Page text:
Attendee Engagement Reaches New Heights on EXHIBITORLive! 2016 Showfloor

March 8, 2016

Walking the aisles of the EXHIBITORLive! 2016 showfloor at the Mandalay Bay Convention Center in Las Vegas last week can best be described as awe-inspiring, enlightening and engaging.

There are literally row after row of beautiful booths, with not only all the bells and whistles of the actual construction being shown off, but also some truly unique examples of experiential marketing to grab the attention of attendees walking by.

As the trade show for trade shows, EXHIBITORLive!’s showfloor and sessions are attended primarily by exhibit managers ranging from small companies with maybe a few shows a year to huge companies that exhibit at dozens of shows or more annually.

The entire focus of EXHIBITORLive in the 180 sessions and the showfloor is to give attendees the tools they need to take back to their offices and create a successful exhibit and marketing program.

Randal Acker, president of Exhibitor Media Group, which owns the show, said that successful attendee engagement in the booths at the show focused on “how do you create an experience that extrapolates demographic profiles to really develop a solution that meets their needs?”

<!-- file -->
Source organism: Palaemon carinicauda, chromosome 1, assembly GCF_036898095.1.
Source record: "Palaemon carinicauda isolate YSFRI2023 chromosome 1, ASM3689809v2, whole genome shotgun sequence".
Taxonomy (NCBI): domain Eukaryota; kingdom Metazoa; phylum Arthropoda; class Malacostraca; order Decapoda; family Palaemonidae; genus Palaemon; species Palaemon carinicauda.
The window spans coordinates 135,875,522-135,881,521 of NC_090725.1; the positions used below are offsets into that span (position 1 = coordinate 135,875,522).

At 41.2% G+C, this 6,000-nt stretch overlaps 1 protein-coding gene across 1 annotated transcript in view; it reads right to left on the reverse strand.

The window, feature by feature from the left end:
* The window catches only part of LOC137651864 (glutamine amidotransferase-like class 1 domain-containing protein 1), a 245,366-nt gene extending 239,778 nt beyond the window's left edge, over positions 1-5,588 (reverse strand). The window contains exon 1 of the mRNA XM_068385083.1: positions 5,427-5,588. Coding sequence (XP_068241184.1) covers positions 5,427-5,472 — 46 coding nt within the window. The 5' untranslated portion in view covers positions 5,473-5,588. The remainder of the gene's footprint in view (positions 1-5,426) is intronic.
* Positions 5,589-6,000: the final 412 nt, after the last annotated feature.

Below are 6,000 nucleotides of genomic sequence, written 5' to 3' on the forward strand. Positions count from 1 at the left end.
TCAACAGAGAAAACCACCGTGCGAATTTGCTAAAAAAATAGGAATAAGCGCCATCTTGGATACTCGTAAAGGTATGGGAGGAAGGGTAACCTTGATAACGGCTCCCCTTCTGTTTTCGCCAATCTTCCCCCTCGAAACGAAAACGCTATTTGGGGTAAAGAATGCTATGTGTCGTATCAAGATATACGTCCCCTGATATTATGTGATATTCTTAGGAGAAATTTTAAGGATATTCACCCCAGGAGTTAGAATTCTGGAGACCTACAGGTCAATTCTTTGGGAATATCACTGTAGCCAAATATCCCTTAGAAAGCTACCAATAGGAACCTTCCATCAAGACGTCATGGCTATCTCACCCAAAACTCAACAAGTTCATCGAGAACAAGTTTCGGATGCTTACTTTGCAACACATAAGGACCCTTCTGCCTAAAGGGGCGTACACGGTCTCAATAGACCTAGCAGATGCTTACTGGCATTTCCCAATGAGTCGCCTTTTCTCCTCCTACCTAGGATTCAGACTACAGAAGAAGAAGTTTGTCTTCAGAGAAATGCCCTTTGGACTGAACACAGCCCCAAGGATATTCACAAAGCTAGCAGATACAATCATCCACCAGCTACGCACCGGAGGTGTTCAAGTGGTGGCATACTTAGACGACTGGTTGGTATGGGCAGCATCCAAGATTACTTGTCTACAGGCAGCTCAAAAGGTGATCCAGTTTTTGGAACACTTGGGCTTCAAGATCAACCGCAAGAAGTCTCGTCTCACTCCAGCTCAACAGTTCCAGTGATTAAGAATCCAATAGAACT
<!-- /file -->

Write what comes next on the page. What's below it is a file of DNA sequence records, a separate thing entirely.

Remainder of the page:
He added that it was crucial to get the attendees integrated into the experience so they will be involved in the storytelling aspect of it.

“It’s not about the booths’ structure,” Acker said. “That whole build it and they will come mentality won’t work.”

Derse knew exactly who their primary audience was at the show – 20 to 30-year-old female exhibit managers. To engage with that demographic effectively, they built a wine bar and had wine tastings on the showfloor.

The wine bottles had case studies on the labels that challenged attendees to ‘aspire’ to create an effective exhibit program, according to Rick Stoner, Derse’s marketing director.

“We ask them ‘How do you aspire to a better way,” he added. “We try to bring it back to an exhibit strategy.”

Over in Group Delphi’s booth there were huge fabricated pieces of bamboo hung upside down with three pictures on each side that had QR codes embedded in them.

Once an attendee donned a pair of special augmented reality glasses, the pictures came to life with either butterflies that fluttered around, hummingbirds darting to different flowers or a panda bear that eat leaves and played.

“Philosophically, what we are about as a company is wanting to make a connection,” said Justin Hersh, the company’s CEO.

He added, “People go to live events for an experience. We want people to pause and say, ‘Wow, that was really something special’.”

Hersh said the overall reaction was “really positive” when people looked through the glasses and saw the moving images that they had created.

“You know you have the right experience when people have a childlike grin on their face,” he added.